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Friday, December 6 • 9:00am - 11:00am

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Chair: Richey Wyver 

Sereana Naepi: Why isn't my professor Pacifika?

This paper examines the ethnicity of academic scholars employed by New Zealand’s eight crown-owned universities, with a particular focus on Pasifika academics. This paper discusses how despite national and university policies to see education serve Pasifika peoples better there has been no change in the numbers of Pasifika faculty employed by crown-owned universities between 2012-2017 and notes that Pasifika who are in the academy are continually employed in the lower less secure levels of the academy. Examining international discourses of exclusion from universities this paper builds on current Pasifika understandings and experiences of universities and highlights the urgent need for universities reconsider their current recruitment, retention and promotion practices and overarching structures and habits that operate to exclude Pasifika peoples.

Marilyn Chetty: Navigating higher education in New Zealand: What can we learn from our Pasifika students?

Pasifika under-representation in tertiary education in New Zealand historically sees a much higher proportion of Pasifika students come from families where very few other family members’ have tertiary educational experience. This means that there is less ‘cultural capital’ in terms of accumulated experience and knowledge from which the students can draw to support them in their transitions to and through university. Research shows that those with parents who have a bachelors qualification are more likely to go on to study at Level 4 and above. While Pasifika are just as likely to go on to study at Level 4 and above as other young people with similar school achievement, those studying for bachelors degrees are less likely to complete their qualifications. Despite increasing enrolments for Pasifika young people completion rates lag behind. This paper draws on a group project on the experience of navigating university of 40 third-year students from the Arts and Sciences at the University of Auckland. Qualitative interviews with nine third-year Pasifika students demonstrated the diverse cultural capital that they draw on, and particularly noteworthy are the first-in-family students who identified family as a key support in getting to third-year.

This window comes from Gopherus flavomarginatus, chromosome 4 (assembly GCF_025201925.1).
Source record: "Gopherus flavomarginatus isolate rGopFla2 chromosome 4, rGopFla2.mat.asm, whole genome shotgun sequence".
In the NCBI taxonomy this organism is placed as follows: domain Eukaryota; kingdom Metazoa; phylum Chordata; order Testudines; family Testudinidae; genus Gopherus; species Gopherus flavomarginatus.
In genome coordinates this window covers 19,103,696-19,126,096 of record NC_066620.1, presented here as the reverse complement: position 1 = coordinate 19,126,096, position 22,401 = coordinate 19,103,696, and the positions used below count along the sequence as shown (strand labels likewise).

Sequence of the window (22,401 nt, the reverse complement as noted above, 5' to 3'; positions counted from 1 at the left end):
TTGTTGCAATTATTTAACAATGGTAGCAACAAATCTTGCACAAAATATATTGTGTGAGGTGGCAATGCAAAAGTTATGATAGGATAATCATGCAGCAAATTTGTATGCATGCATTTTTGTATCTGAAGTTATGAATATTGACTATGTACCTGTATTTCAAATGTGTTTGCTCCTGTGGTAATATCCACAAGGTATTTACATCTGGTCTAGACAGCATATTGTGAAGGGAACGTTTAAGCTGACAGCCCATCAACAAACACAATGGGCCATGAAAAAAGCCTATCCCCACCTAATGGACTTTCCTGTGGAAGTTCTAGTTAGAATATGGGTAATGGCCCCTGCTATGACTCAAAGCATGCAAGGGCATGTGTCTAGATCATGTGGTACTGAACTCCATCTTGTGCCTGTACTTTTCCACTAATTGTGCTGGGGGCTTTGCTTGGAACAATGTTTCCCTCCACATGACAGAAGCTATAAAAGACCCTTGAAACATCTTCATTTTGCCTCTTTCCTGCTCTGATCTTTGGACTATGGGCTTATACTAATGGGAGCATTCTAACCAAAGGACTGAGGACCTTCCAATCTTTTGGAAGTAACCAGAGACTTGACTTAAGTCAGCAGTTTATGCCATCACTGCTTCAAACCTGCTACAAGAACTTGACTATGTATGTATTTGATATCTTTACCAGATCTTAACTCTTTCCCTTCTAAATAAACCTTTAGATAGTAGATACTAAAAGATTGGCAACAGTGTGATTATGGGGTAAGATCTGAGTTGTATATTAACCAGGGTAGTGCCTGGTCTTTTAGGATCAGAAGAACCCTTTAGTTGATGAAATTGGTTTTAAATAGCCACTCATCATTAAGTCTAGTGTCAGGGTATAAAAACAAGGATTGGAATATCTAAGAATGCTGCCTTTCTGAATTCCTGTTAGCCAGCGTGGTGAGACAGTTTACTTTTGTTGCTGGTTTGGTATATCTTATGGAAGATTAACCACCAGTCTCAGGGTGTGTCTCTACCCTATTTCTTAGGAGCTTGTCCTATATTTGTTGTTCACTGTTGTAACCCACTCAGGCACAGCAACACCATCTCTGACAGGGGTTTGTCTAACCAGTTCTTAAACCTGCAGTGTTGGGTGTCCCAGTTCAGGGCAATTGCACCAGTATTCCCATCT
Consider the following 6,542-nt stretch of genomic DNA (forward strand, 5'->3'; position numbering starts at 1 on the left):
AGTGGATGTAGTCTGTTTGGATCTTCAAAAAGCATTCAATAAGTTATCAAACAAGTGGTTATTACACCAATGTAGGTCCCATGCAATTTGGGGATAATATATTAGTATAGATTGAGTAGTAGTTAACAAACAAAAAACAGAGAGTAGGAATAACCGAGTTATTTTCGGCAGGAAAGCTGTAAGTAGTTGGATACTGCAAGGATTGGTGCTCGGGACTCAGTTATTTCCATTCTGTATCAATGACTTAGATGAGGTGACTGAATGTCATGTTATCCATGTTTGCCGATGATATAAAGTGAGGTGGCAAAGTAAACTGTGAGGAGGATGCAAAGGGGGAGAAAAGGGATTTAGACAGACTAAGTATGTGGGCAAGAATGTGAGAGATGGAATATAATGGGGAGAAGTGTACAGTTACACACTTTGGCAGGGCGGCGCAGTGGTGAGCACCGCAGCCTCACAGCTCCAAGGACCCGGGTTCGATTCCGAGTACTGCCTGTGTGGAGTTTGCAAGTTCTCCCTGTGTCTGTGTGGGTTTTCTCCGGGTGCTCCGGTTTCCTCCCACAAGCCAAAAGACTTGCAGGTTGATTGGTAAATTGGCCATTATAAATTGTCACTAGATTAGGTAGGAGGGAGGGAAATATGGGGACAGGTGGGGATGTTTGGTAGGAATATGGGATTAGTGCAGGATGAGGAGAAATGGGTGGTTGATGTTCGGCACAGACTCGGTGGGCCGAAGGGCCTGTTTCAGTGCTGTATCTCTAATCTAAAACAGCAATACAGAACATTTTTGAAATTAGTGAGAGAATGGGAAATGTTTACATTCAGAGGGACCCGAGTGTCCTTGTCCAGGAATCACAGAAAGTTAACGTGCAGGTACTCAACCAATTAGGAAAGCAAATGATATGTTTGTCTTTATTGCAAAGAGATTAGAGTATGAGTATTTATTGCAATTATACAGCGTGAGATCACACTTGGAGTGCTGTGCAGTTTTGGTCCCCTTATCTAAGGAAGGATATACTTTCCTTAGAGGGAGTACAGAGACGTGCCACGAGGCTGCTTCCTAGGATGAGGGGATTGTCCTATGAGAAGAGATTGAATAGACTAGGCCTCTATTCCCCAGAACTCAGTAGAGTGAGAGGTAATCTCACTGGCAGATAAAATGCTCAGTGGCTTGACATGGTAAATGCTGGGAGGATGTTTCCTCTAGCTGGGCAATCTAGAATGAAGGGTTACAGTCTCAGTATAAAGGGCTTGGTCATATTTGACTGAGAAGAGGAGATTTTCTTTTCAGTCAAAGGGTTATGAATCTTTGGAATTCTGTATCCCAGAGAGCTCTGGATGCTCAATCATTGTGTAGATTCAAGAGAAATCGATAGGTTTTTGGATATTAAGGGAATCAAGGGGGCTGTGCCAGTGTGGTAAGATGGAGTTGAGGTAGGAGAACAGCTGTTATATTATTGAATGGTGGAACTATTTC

John Patolo: What does Statistics New Zealand tell us about Pacific languages in diaspora Aotearoa-New Zealand?

The population in Aotearoa-New Zealand, especially in urban areas, is highly diverse. This results in a very diverse linguistic environment. However, as has been the trend globally, the vitality of languages of Pacific peoples living in Aotearoa is in decline.
The Census of Population and Dwellings data and the diaspora communities themselves have reported that the number of speakers of languages of the Pacific is declining. Communities in turn have brought the story to life, sharing their concerns about what the loss of heritage language means, and their desire to arrest this.
In this presentation, I report on language data collected by Statistics New Zealand among speakers of Samoan and Tongan’s living in Aotearoa as well as speakers of te reo Māori (Māori language). Language is an important component of identity and cohesion. Languages reflect peoples’ attitudes, beliefs and opinions not only of themselves, but of others. Furthermore, given the inextricable relationship between language and evolving social change, language practices will play an important role in emerging national issues, and will become more important as diversity increases.

Genevieve Grava: Pinoys in Aotearoa: Barriers to integration

In recent decades, Filipinos have become an important source of migrants and there are currently over ten million Filipinos globally. In New Zealand, the need to fill labour market demands at the beginning of the twenty-first century caused a rapid influx of Filipinos arriving on skilled migrant visas. By 2013, the Filipino community has become the fastest growing migrant group in the country (Friesen, 2017). Categorised as a ‘comparable labour market’ by Immigration New Zealand in 2007, a large proportion of Filipino immigrants in NZ are considered ‘economic migrants’, or those who contribute to the economy by satisfying labour shortages (Spoonley, 2015). However, disjunctions between immigration policies and the lived experiences of migrants are evident. With New Zealand becoming one of the most ethnically diverse countries in the world, and the Filipinos being the fastest growing immigrant community in the country, the problem of resource provision that accommodates immigrant integration is problematised. This paper will investigate the barriers to integration
experienced by Filipino immigrants in New Zealand and the strategies needed to promote their successful integration, thereby enhancing their sense of belonging, as well as their productivity as contributing members to society.

Each presentation will be allocated 20 minutes. Additional time for questions and discussion will be available in each stream.


Genevieve Grava

Student, University of Auckland

Marilyn Chetty

PhD Candidate, University of Auckland

Sereana Naepi

University of Auckland

Friday December 6, 2019 9:00am - 11:00am NZDT
206-209 - Lecture Theatre 3